Toyota Motor Corporation (Toyota) investigated its model certification applications as per instructions from the Ministry of Land, Infrastructure, Transport and Tourism (MLIT) on January 26 this year. Although the investigation is still in progress, seven models, including some that have already been discontinued since 2014, were tested using methods that differed from the government standards, and we reported this to MLIT on May 31.

The model certification applications in question involve inadequate data in pedestrian and occupant protection tests for three production models (Corolla Fielder / Axio and Yaris Cross) and errors in crash tests and other test methods for four discontinued models (Crown, Isis, Sienta, and RX).

We sincerely apologize for any concern or inconvenience this may cause to our customers and stakeholders who have placed their trust in Toyota. We take it seriously that the problem was discovered at Toyota following the recent discovery of certification issues at Hino Motors, Ltd. and Daihatsu Motor Co., Ltd. and Toyota Industries Corporation.

Following comprehensive internal verifications on the affected vehicles, including those that are no longer in production, we can confirm that there are no performance issues that contravene laws and regulations. Therefore, there is no need to stop using the affected vehicles. However, considering these findings, we have taken action to temporarily halt shipments and sales of three models currently produced in Japan (Corolla Fielder, Corolla Axio, and Yaris Cross), effective today. We will continue to provide detailed explanations to the authorities and expedite appropriate measures, including conducting testing in the presence of witnesses.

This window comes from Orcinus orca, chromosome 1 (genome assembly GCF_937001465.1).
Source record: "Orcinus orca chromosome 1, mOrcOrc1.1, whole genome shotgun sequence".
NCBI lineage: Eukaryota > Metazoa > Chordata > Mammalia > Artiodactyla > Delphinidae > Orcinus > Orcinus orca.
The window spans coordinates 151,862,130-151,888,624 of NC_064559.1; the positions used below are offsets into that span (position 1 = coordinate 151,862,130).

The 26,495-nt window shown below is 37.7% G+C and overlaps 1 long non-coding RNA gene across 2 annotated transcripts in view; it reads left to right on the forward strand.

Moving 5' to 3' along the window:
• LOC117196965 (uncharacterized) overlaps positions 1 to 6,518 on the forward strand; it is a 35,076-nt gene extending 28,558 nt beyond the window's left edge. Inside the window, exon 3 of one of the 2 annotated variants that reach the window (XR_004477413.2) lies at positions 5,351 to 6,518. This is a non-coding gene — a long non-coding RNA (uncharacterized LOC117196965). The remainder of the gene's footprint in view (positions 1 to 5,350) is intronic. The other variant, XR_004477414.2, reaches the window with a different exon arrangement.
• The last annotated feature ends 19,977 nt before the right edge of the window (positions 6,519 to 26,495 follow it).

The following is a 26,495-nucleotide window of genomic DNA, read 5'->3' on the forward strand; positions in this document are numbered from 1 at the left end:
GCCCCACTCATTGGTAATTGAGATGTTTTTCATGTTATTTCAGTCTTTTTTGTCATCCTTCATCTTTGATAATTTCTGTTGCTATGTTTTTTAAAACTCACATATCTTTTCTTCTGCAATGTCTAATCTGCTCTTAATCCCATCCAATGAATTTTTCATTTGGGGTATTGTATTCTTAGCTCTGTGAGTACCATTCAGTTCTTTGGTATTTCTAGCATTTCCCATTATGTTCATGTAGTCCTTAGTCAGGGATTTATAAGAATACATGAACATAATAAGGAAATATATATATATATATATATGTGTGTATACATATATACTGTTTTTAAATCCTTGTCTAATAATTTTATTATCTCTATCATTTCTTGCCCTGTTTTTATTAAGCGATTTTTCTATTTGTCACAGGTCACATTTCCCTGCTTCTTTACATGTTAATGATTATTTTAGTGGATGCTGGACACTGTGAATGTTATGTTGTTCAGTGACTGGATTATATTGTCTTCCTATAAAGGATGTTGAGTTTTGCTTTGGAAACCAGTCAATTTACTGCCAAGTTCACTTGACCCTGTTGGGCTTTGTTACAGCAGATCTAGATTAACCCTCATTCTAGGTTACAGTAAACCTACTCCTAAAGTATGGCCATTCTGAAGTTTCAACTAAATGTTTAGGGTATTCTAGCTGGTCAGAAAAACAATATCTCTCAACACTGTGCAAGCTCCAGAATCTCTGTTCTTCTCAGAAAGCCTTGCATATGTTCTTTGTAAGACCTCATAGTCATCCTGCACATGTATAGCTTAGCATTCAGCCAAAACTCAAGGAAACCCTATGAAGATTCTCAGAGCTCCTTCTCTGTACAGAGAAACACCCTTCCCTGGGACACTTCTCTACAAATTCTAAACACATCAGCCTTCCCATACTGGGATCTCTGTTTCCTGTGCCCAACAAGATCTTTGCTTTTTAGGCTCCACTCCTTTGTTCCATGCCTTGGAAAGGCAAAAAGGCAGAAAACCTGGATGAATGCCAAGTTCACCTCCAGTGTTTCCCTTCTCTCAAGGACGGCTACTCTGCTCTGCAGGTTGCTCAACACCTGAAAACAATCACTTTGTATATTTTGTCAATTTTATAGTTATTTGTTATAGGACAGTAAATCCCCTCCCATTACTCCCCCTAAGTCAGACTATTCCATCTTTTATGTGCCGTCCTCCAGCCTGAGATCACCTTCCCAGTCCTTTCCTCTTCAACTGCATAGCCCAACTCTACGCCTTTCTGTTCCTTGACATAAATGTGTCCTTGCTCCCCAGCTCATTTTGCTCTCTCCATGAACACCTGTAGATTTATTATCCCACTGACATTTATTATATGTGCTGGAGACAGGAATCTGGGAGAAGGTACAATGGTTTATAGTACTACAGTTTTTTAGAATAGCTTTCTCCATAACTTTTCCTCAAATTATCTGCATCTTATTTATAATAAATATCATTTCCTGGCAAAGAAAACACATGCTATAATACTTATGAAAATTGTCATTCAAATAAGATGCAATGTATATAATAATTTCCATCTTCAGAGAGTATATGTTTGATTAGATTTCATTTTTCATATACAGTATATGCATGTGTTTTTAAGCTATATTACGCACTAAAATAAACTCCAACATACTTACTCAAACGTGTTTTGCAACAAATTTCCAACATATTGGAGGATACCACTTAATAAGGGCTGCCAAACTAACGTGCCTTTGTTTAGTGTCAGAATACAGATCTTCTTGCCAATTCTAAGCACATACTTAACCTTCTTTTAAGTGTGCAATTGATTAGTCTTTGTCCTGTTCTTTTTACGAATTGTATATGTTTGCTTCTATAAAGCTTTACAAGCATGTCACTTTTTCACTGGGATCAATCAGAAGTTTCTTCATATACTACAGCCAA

In January this year, we announced the Toyota Group Vision, “Inventing our path forward, together.” We will continue to work on making “ever-better cars” in a genba where employees have authority, which is a unique Toyota corporate culture.

Again, we extend our sincere apologies to our customers and stakeholders.

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